A.16. Pilot Testing

Once software is written and run through final system and perhaps acceptance testing, production is often as simple as copying bits onto a CD-ROM or floppy, or posting the software to a Web site. However, there is a distinct difference in hardware between skilled engineers hand-assembling an engineering prototype system and multiple people on a semi-automated assembly line doing the same thing for dozens or hundreds of systems per hour. Production of hardware systems is a complex endeavor. The quality of the outgoing products is influenced by the quality of the components and subsystems, the assembly process, the production environment, the training given to the assembly line team, and potentially myriad other factors.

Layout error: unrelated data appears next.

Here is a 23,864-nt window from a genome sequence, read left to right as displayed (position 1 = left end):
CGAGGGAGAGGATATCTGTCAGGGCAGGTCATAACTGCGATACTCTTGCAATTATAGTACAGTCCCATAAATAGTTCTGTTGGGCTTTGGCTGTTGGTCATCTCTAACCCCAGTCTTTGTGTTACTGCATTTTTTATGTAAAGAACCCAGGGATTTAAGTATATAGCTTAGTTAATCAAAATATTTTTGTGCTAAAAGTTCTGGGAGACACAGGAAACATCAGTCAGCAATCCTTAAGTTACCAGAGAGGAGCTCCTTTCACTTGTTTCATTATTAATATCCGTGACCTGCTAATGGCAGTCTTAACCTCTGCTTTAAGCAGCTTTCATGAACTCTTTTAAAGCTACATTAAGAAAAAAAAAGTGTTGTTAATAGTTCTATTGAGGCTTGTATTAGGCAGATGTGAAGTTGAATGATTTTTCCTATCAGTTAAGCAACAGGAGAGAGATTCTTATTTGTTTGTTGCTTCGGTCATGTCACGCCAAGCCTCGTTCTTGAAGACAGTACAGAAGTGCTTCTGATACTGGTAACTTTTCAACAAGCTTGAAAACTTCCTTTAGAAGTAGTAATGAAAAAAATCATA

To figure out what these factors are and whether the vendor is able to manufacture systems of an acceptable quality level and in an acceptable volume, a pilot test is often run during the initial production period. During the pilot test, heavy sampling and testing of the systems—sometimes as high as 100 percent—is performed. The appropriate period for burn-in testing (i.e., tests run to screen out those systems that will suffer infant mortality) is determined. I have sometimes been involved in this testing, even though my official role was as the development system test manager.

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